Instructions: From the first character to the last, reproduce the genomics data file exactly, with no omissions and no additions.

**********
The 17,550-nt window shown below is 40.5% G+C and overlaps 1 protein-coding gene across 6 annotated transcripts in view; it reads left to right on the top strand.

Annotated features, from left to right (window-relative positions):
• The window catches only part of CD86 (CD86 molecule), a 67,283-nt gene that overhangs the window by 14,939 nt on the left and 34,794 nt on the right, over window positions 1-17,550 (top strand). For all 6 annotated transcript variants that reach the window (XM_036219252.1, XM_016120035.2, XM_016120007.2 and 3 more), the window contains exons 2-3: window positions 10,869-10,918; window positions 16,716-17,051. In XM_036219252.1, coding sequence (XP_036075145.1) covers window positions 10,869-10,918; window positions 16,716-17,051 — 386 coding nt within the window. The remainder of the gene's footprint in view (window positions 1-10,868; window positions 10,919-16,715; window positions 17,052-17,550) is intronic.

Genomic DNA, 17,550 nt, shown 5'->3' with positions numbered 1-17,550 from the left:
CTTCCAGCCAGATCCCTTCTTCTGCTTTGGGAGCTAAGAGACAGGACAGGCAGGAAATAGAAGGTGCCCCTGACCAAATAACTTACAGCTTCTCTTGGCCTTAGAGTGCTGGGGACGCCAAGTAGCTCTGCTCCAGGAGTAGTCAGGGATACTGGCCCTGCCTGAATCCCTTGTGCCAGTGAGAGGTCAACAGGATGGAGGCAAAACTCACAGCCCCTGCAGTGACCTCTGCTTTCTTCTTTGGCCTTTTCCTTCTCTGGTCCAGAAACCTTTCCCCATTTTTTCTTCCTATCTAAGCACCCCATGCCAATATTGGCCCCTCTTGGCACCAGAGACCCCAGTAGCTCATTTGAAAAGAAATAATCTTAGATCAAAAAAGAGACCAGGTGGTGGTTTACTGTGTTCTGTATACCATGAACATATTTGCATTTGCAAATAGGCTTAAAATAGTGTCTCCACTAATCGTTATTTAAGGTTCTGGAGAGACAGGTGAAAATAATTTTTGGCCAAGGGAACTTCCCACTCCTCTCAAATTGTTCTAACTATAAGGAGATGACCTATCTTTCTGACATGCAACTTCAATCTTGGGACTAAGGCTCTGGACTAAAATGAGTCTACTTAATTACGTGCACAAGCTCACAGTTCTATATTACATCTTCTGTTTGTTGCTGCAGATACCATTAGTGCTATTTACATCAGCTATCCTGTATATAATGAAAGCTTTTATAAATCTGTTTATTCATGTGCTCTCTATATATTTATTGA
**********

The 17,550-nt window shown below is 40.5% G+C and overlaps 1 protein-coding gene across 6 annotated transcripts in view; it reads left to right on the top strand.

Annotated features, from left to right (window-relative positions):
• The window catches only part of CD86 (CD86 molecule), a 67,283-nt gene that overhangs the window by 14,939 nt on the left and 34,794 nt on the right, over window positions 1-17,550 (top strand). For all 6 annotated transcript variants that reach the window (XM_036219252.1, XM_016120035.2, XM_016120007.2 and 3 more), the window contains exons 2-3: window positions 10,869-10,918; window positions 16,716-17,051. In XM_036219252.1, coding sequence (XP_036075145.1) covers window positions 10,869-10,918; window positions 16,716-17,051 — 386 coding nt within the window. The remainder of the gene's footprint in view (window positions 1-10,868; window positions 10,919-16,715; window positions 17,052-17,550) is intronic.

Genomic DNA, 17,550 nt, shown 5'->3' with positions numbered 1-17,550 from the left:
CTTCCAGCCAGATCCCTTCTTCTGCTTTGGGAGCTAAGAGACAGGACAGGCAGGAAATAGAAGGTGCCCCTGACCAAATAACTTACAGCTTCTCTTGGCCTTAGAGTGCTGGGGACGCCAAGTAGCTCTGCTCCAGGAGTAGTCAGGGATACTGGCCCTGCCTGAATCCCTTGTGCCAGTGAGAGGTCAACAGGATGGAGGCAAAACTCACAGCCCCTGCAGTGACCTCTGCTTTCTTCTTTGGCCTTTTCCTTCTCTGGTCCAGAAACCTTTCCCCATTTTTTCTTCCTATCTAAGCACCCCATGCCAATATTGGCCCCTCTTGGCACCAGAGACCCCAGTAGCTCATTTGAAAAGAAATAATCTTAGATCAAAAAAGAGACCAGGTGGTGGTTTACTGTGTTCTGTATACCATGAACATATTTGCATTTGCAAATAGGCTTAAAATAGTGTCTCCACTAATCGTTATTTAAGGTTCTGGAGAGACAGGTGAAAATAATTTTTGGCCAAGGGAACTTCCCACTCCTCTCAAATTGTTCTAACTATAAGGAGATGACCTATCTTTCTGACATGCAACTTCAATCTTGGGACTAAGGCTCTGGACTAAAATGAGTCTACTTAATTACGTGCACAAGCTCACAGTTCTATATTACATCTTCTGTTTGTTGCTGCAGATACCATTAGTGCTATTTACATCAGCTATCCTGTATATAATGAAAGCTTTTATAAATCTGTTTATTCATGTGCTCTCTATATATTTATTGA